It was recently reported that many users were facing problems with Windows 10’s update service. The issues left Windows 10 users unable to connect to Microsoft’s update servers to download relevant updates for Windows 10. The company has now resolved the bugs, and also clarified as to what caused the problems, which have been attributed to data corruption at a DNS service provider’s end.
“The Windows Update service was impacted by a data corruption issue in an external DNS service provider global outage on January 29, 2019. The issue was resolved on the same day and Windows Update is now operating normally, but a few customers have continued to report issues connecting to the Windows Update service. We expect these issues will go away as downstream DNS servers are updated with the corrected Windows Update DNS entries,” read a note posted on one of Microsoft’s Windows 10 support pages.
To say that things have been going a little rough for Windows 10 over the past few months probably won’t be an exaggeration. It all began back in October last year, when Microsoft rolled out the October 2018 update for its newest operating system. The update was pulled just days after being rolled out, after several users complained that it caused their important files to get automatically deleted.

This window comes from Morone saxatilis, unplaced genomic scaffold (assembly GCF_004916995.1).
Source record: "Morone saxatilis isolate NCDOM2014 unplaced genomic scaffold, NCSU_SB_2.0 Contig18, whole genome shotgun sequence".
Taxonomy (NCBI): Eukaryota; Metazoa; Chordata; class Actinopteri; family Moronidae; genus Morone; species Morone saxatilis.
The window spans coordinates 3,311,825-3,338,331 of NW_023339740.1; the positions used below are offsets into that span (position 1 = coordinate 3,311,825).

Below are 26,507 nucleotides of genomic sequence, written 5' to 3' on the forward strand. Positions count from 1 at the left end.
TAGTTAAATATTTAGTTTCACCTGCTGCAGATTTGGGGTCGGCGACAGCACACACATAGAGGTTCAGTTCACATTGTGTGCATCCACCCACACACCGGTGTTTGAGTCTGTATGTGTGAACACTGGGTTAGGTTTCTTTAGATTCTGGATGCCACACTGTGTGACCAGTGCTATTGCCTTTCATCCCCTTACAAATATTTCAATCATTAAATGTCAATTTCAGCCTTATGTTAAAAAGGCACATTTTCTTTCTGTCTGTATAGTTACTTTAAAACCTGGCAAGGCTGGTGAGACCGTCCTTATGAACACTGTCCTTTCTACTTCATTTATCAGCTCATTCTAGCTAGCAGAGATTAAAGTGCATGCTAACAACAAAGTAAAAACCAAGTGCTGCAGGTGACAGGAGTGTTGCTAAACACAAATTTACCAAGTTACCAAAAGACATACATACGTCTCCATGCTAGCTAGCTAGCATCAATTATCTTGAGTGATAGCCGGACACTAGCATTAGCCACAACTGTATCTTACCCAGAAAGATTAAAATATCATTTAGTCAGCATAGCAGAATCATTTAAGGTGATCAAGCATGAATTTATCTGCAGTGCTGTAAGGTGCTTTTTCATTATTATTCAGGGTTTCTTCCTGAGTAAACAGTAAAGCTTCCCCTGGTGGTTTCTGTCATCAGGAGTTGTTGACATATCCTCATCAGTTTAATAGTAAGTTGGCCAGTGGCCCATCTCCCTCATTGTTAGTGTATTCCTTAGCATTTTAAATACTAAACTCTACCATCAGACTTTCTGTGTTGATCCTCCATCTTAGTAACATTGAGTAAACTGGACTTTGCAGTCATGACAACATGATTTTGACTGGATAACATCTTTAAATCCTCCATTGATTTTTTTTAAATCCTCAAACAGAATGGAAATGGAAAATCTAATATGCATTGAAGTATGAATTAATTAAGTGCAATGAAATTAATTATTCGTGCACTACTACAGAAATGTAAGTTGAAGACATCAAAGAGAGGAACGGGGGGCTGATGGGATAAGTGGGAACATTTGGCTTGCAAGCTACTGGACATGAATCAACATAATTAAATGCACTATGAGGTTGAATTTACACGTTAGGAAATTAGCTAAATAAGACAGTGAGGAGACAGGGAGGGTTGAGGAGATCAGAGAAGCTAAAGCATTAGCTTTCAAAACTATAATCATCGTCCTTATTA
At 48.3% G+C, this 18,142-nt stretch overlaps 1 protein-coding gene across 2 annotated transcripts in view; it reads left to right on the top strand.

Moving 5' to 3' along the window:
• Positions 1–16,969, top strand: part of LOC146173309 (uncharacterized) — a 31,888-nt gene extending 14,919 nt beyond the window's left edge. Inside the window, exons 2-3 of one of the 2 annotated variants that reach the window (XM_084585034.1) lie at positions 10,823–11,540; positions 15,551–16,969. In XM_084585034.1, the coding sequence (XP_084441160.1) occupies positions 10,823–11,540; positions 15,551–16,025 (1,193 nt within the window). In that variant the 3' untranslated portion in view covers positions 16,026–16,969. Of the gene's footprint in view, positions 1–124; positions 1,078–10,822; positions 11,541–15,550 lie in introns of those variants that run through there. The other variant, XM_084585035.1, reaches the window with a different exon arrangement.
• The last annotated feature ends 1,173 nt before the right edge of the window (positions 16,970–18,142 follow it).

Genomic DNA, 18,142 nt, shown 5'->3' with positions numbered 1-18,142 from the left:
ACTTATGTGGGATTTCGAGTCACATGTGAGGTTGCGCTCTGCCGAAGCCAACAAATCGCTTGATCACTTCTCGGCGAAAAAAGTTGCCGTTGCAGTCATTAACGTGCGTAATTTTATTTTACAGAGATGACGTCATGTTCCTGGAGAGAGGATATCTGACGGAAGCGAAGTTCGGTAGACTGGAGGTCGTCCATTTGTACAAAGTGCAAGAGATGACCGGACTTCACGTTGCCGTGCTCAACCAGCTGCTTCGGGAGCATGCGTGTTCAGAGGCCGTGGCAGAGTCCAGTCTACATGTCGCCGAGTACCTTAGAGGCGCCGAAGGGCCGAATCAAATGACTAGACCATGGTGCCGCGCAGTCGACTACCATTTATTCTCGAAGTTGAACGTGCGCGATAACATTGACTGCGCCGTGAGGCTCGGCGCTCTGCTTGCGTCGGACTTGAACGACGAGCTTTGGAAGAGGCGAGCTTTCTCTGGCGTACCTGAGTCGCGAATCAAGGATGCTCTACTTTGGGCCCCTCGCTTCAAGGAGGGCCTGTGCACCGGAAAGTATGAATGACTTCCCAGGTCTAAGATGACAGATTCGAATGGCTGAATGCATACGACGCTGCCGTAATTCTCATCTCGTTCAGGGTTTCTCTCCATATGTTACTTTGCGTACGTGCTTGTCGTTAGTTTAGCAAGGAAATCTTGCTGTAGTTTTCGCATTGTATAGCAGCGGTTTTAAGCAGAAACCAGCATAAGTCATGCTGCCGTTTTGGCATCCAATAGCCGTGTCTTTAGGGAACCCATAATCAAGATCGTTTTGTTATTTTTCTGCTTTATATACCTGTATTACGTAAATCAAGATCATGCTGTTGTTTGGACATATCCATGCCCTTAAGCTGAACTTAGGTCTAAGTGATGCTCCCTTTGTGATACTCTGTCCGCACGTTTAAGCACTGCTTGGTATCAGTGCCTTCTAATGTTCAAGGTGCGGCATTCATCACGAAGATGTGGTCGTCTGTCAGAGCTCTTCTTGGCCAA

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Shortly after, Microsoft fixed the file deletion bugs and resumed seeding October 2018 update, only to have it cause even more problems (e.g. BSODs, audio issues) on target PCs. The company finally re-released the update almost a month after its initial rollout. In fact, a consumer court even fined the Redmond-based technology major for ‘damaging’ a user’s PC with automatic Windows 10 updates.